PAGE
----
"Mom, you can't be so quick to judge," I told her. "Otherwise you're never going to get a date."
"You just need to be with someone who's into music," she insisted. My dad is a musician and loyal follower of the Grateful Dead. We have a small studio in our basement, and my mom can play "Puff the Magic Dragon" on guitar. Clearly, she has priorities.
Another thing I quickly learned was that moms, no matter what, would always text like moms.
"Would love to call myself a writer…" What??????
Another instance of my mother telling men that I am a writer (and then asking someone if he is "secretly a zookeeper"):
"Hearst and me—perfect together!" Thanks, mom. I'm glad you love my job as much as I do. There's a chance that he now won't want to date me because, hey, who needs a boyfriend when a publishing company is your perfect match?
The only thing worse than a "dad joke" is a "mom joke," especially when it involves eggplant parm (????):
And one more "kickass" text, which speaks for itself:
First *Successful* Subject: Peter
Peter ended up being my first and only somewhat successful blind date. He asked "us" out in the above text, and I met him on Central Park South on the hottest day of the summer. He was cute and well dressed—khaki shorts, boat shoes, T-shirt. But he was boring. He had no edge. That aside, he looked good on paper. We didn't have anything to talk about, so I, an English major, spent the hour and a half asking him every possible question about the foreign land that is med school to pass the time. It ended up feeling more like an informational interview than a date, but I got tipsy off the rosé and learned a lot about the residency process. There is an upside to everything!
There came a point where I was intensely frustrated by the lack of dates my mom was successfully planning. I only gave her access to my Hinge—the idea of my mother on Bumble (or Tinder, oh lord) frightened me, and I, in all honestly, didn't want to completely give up the power to swipe on my own during the experiment. I'm actually glad I didn't, because in those few weeks I met someone I really, really like who fits most of the prereqs who I've been seeing ever since.
One night, in his apartment, Passionate About Music Dude told me he deleted Bumble. "I'm not trying to put pressure on you. Like, if you want to keep dating other people, that's totally cool with me, but I'm just not that kind of guy."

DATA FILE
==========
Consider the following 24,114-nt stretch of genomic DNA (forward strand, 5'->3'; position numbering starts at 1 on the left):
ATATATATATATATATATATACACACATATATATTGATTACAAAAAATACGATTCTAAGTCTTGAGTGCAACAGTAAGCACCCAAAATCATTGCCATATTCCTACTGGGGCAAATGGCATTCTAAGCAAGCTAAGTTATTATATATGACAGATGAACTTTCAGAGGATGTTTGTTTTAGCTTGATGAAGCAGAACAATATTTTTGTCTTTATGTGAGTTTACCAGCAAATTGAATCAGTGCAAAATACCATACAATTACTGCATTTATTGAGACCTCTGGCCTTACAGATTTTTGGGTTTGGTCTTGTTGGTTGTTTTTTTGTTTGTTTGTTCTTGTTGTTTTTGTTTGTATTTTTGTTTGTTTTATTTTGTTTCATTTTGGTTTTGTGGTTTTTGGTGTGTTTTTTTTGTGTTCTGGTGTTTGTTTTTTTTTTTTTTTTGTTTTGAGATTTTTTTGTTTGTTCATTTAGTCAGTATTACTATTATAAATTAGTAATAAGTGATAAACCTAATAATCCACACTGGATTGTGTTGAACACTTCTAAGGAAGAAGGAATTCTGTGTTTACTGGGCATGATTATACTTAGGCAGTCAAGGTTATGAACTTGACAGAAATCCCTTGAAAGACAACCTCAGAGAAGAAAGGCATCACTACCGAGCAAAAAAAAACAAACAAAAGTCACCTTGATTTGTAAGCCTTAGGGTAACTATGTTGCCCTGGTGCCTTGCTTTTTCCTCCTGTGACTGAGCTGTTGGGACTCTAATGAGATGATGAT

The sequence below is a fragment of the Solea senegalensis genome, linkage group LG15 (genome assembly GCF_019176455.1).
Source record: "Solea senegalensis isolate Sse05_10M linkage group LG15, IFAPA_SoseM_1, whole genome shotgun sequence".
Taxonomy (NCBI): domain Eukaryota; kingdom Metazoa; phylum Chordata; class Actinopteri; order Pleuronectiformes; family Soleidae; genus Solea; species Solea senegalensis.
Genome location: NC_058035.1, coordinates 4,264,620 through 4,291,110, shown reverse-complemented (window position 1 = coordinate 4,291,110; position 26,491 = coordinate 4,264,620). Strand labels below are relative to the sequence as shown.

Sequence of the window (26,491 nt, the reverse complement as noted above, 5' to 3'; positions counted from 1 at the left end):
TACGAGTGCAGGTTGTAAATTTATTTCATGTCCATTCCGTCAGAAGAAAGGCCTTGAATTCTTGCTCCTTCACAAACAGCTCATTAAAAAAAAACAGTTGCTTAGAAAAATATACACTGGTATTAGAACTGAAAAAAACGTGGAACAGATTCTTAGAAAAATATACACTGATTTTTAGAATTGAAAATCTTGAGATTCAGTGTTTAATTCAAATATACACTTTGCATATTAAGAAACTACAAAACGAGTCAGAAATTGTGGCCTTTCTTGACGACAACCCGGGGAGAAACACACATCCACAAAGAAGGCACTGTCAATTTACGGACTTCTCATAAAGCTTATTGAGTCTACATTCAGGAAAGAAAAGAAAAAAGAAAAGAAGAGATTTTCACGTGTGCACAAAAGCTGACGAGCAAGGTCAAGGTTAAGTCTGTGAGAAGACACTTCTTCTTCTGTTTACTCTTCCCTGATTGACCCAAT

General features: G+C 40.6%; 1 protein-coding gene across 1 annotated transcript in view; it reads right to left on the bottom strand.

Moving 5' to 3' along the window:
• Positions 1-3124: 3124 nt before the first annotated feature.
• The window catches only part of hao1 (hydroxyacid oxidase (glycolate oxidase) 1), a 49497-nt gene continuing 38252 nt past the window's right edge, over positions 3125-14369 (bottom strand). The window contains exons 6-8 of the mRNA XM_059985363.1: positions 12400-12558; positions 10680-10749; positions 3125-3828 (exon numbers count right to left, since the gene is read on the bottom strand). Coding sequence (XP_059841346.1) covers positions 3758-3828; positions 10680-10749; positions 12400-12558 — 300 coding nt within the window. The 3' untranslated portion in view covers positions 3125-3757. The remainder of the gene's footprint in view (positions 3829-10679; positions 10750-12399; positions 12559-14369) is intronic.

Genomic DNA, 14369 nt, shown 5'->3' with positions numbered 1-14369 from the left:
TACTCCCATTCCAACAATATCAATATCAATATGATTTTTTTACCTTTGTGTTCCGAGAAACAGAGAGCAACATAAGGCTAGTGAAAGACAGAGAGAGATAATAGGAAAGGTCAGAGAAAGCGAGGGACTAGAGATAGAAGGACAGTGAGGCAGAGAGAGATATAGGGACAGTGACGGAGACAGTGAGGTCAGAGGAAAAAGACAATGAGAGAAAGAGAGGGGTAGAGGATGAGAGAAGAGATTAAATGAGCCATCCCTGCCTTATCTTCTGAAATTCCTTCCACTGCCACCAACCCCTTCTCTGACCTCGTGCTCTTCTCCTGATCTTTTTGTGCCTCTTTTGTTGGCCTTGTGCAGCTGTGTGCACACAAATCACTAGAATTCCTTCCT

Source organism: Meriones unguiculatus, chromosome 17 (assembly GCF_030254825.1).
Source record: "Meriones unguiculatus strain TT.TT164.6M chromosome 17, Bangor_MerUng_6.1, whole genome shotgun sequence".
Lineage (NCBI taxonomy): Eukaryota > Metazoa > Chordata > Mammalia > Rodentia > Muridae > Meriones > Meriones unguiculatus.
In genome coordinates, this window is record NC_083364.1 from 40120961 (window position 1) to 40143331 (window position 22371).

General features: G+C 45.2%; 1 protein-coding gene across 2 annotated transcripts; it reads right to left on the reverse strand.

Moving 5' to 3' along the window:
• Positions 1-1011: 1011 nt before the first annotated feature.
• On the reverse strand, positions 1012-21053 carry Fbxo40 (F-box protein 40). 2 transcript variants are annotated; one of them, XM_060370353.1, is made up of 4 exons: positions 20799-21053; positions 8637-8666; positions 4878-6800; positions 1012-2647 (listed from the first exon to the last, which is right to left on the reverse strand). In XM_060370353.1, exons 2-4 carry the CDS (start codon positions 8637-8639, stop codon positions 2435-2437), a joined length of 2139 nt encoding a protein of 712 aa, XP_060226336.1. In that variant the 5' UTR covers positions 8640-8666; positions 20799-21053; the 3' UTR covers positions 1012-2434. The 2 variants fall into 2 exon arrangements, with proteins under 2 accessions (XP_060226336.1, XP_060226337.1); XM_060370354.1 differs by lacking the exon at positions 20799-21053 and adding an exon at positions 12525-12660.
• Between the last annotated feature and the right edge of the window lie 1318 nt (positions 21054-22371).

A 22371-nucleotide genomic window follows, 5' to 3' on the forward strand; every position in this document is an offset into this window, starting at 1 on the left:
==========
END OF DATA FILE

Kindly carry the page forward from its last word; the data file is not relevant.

Hearing those words out of a male mouth has been *very* rare in my experience, so I sat there, elbows propped up on his kitchen island, smiling. In reality, I had no desire to date other people, either.
If only he knew that, at that moment, my mom was busy at work on Hinge.
Of course, this experiment would not have been complete without my mother being unable to recognize the signs of a grade-A stalker, who I honestly do not even think is a real person. I'm pretty sure he is a robot.
Finally, Mom and I decided that enough was enough and it was time for the experiment to come to a close. Like it does to most young women, swiping exhausted my mother. She was stressed about picking the right guys, and even more stressed about picking the wrong guys. She decided that she doesn't like Hinge, and would do much better on Bumble instead. But I think more than all of that, and more than her inability to text with a sense of casual humor, she just simply couldn't get it.
"I don't," she told me, shaking her head. "That's the point. That people my age just can't do it." (BTW: My mom is only 50.)
Alas, it must be something in the SmartWater. Maybe they slip it into our Liquiteria smoothies or brainwash us during spin classes. Maybe it's that all Zac had to do was know my first name and where I went to school and, instantly, I became forever accessible.
It's also strange to think that an app with an algorithm led me to Passionate About Music Dude more quickly than my mom—the woman who made me who I am—did. I'd like to think that the apps don't know me better than my own DNA. Or maybe they do. I remember hearing in elementary school that one day soon, computers would be smarter than humans. But maybe it's not about being smarter, or knowing someone better. Maybe the cards in your deck or the guys in your queue are always, inevitably, a matter of luck.